We've been seeing $subject since commit 1bc0100d2, with little clue as to the cause. Previous attempts to fix it by preventing autovacuum from running on the relevant tables didn't seem to help.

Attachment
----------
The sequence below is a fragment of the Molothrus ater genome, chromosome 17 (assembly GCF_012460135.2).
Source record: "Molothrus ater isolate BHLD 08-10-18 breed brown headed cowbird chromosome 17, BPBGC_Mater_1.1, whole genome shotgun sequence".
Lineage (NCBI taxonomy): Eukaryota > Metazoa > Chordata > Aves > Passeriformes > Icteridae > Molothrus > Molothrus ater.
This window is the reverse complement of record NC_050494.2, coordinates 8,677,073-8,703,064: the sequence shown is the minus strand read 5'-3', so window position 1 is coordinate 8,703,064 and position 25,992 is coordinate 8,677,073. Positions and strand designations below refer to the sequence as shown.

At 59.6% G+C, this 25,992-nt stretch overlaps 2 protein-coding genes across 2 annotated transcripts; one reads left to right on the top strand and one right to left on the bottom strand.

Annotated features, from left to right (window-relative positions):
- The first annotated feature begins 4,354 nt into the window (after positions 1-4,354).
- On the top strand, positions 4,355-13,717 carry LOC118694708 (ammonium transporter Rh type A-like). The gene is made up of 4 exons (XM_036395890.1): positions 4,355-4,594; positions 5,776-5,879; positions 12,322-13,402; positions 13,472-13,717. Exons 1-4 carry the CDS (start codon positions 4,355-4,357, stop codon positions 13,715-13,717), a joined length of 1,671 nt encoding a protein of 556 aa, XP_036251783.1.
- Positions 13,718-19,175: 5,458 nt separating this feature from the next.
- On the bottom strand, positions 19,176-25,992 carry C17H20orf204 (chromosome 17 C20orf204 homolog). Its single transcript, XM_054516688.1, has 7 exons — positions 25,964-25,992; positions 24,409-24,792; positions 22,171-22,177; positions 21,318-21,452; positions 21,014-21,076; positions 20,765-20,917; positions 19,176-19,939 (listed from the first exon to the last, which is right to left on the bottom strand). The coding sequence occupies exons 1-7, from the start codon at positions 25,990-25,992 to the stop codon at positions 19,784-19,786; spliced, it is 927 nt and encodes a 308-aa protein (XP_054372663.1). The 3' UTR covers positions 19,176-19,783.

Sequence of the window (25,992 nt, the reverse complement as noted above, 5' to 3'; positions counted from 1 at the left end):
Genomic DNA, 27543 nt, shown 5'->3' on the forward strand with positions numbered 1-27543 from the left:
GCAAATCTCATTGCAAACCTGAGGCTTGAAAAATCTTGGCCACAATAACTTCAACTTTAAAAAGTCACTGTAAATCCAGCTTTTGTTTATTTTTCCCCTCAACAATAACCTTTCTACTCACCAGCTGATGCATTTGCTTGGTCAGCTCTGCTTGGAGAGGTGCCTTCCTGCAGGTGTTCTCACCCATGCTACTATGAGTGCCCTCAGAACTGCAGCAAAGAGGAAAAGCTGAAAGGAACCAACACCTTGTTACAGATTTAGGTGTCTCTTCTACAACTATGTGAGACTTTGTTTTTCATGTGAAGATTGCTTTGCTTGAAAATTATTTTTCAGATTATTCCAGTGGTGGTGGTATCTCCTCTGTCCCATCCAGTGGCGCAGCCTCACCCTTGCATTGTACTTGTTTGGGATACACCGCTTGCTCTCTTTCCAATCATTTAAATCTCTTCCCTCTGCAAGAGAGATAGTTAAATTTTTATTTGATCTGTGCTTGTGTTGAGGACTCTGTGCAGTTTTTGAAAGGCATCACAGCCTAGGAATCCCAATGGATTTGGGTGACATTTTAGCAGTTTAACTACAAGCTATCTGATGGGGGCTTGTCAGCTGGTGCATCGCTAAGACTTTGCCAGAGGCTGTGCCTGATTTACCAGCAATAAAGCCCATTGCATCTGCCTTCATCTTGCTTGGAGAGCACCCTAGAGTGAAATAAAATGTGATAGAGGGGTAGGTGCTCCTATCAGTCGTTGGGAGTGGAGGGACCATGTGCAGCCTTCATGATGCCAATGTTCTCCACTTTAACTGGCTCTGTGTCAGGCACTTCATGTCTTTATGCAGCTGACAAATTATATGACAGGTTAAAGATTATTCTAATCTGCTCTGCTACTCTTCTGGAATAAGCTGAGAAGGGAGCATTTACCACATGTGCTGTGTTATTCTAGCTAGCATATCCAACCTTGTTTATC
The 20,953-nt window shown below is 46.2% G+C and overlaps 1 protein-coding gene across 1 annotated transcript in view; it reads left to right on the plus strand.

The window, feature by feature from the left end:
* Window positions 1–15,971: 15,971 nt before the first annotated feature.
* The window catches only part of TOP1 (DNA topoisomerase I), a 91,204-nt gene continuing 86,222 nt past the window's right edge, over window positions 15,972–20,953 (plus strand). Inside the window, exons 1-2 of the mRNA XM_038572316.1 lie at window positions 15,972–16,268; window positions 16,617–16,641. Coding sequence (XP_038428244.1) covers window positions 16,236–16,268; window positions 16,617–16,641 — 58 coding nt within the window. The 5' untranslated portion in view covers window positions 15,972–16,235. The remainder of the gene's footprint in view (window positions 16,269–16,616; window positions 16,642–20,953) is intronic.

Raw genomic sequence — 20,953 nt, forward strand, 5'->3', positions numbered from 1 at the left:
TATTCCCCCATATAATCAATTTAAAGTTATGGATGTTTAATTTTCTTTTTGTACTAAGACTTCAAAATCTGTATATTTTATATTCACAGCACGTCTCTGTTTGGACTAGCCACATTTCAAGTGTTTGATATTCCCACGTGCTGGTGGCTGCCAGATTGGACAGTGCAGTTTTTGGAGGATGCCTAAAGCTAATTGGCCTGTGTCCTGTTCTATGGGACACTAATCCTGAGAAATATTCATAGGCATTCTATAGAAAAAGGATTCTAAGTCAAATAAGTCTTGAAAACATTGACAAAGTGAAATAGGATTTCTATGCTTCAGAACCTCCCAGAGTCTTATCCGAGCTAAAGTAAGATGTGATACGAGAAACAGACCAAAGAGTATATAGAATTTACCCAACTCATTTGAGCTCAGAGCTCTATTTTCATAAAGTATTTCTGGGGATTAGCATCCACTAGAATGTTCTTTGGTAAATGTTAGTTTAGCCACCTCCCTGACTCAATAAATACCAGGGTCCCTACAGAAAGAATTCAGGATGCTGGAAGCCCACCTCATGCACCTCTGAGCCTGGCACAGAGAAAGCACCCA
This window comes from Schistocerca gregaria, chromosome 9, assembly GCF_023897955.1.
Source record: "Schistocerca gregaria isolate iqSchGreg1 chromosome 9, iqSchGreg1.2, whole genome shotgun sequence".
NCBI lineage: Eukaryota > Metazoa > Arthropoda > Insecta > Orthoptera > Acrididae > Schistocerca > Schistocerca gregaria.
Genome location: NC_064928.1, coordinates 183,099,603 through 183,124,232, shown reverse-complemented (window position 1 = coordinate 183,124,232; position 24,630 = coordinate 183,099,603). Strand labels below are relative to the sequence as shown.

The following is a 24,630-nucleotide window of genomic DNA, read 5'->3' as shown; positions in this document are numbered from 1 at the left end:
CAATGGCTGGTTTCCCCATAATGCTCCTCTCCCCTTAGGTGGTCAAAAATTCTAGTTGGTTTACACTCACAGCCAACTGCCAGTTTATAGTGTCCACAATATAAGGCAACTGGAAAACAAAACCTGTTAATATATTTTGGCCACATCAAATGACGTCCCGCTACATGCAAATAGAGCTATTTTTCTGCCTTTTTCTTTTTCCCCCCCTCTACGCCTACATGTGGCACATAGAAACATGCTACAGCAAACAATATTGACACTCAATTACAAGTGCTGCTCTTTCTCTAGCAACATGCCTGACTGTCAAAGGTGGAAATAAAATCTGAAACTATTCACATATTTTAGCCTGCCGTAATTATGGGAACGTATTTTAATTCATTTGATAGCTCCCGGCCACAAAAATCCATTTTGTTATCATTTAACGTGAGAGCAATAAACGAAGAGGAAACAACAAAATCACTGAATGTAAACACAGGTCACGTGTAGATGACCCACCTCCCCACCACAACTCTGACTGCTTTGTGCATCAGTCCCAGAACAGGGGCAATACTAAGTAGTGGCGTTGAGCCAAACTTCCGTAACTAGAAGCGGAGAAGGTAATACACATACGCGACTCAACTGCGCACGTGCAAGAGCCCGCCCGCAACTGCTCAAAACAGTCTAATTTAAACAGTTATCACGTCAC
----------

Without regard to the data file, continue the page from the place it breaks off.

I have now managed to reproduce the issue reliably enough to study it. (It turns out that on longfin's host, running the buildfarm script *under cron* produces the failure a reasonable percentage of the time. The identical test case, launched from an interactive shell, never fails. I speculate that the kernel scheduler treats cron jobs differently.) It is in fact a timing issue, and what triggers it is there being an active autovacuum task in another database. The fact that the buildfarm script uses USE_MODULE_DB in the contrib tests greatly increases the surface area of the problem, since that creates a lot more databases that autovacuum could be active in. Once I realized that, I found that it can trivially be reproduced by hand, in a "make installcheck" test, simply by having an open transaction in another DB in the cluster. For instance "select pg_sleep(60);" and then run make installcheck in postgres_fdw. So now, drilling down to the specific problem: what we're seeing is that the plans for some queries change because the "remote" server reports a different rowcount estimate than usual for EXPLAIN SELECT "C 1", c2, c4, c5, c6, c7, c8, ctid FROM "S 1"."T 1" WHERE (("C 1" > 2000)) FOR UPDATE Normally the estimate is one, but in the failure cases it's 12 or so. This estimate is coming out of ineq_histogram_selectivity, of course. Furthermore, the highest value actually present in the histogram is 1000, because that was the highest value of "C 1" when the test did ANALYZE up at the top. That means we'll invoke get_actual_variable_range to try to identify the actual current maximum. Most of the time, it returns 2010, which is correct, and we end up estimating that only about one row will exceed 2000. However, in the failure cases, what's getting extracted from the index is 9999. That's because we'd inserted and deleted that value further up in the test, and if there's been an open transaction holding back RecentGlobalXmin, then SnapshotNonVacuumable is going to consider that entry still good. This value is enough larger than 2000 to move the selectivity estimate appreciably, and then kaboom. This theory successfully explains the observed fact that some buildfarm failures show differences in two query plans, while others show a difference just in the first one. In the latter cases, the external transaction ended, so that RecentGlobalXmin could advance, in between. What I propose to do to fix the instability is to change the test stanza that uses 9999 as a key-chosen-at-random to use something less far away from the normal range of "C 1" values, so that whether it's still visible to get_actual_variable_range has less effect on this selectivity estimate. That's a hack, for sure, but I don't see any other fix that's much less of a hack. regards, tom lane